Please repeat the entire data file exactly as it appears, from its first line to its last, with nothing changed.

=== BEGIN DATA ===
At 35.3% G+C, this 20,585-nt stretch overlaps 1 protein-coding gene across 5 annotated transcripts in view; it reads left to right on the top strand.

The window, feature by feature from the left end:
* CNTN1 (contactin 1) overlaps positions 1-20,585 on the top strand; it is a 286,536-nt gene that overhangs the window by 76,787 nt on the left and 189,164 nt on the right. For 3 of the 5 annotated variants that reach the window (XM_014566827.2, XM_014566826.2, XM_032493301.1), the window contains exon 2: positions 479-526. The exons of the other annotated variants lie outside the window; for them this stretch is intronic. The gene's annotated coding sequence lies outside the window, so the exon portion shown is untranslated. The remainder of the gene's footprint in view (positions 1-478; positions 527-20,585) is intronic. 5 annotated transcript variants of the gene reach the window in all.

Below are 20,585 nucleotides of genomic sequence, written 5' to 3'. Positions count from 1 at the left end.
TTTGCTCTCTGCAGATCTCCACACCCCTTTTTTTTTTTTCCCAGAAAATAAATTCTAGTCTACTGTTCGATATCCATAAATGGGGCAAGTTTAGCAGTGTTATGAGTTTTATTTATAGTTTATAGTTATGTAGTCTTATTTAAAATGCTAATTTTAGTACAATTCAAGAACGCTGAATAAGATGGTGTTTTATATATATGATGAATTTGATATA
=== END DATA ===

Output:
At 35.3% G+C, this 20,585-nt stretch overlaps 1 protein-coding gene across 5 annotated transcripts in view; it reads left to right on the top strand.

The window, feature by feature from the left end:
* CNTN1 (contactin 1) overlaps positions 1-20,585 on the top strand; it is a 286,536-nt gene that overhangs the window by 76,787 nt on the left and 189,164 nt on the right. For 3 of the 5 annotated variants that reach the window (XM_014566827.2, XM_014566826.2, XM_032493301.1), the window contains exon 2: positions 479-526. The exons of the other annotated variants lie outside the window; for them this stretch is intronic. The gene's annotated coding sequence lies outside the window, so the exon portion shown is untranslated. The remainder of the gene's footprint in view (positions 1-478; positions 527-20,585) is intronic. 5 annotated transcript variants of the gene reach the window in all.

Below are 20,585 nucleotides of genomic sequence, written 5' to 3'. Positions count from 1 at the left end.
TTTGCTCTCTGCAGATCTCCACACCCCTTTTTTTTTTTTCCCAGAAAATAAATTCTAGTCTACTGTTCGATATCCATAAATGGGGCAAGTTTAGCAGTGTTATGAGTTTTATTTATAGTTTATAGTTATGTAGTCTTATTTAAAATGCTAATTTTAGTACAATTCAAGAACGCTGAATAAGATGGTGTTTTATATATATGATGAATTTGATATA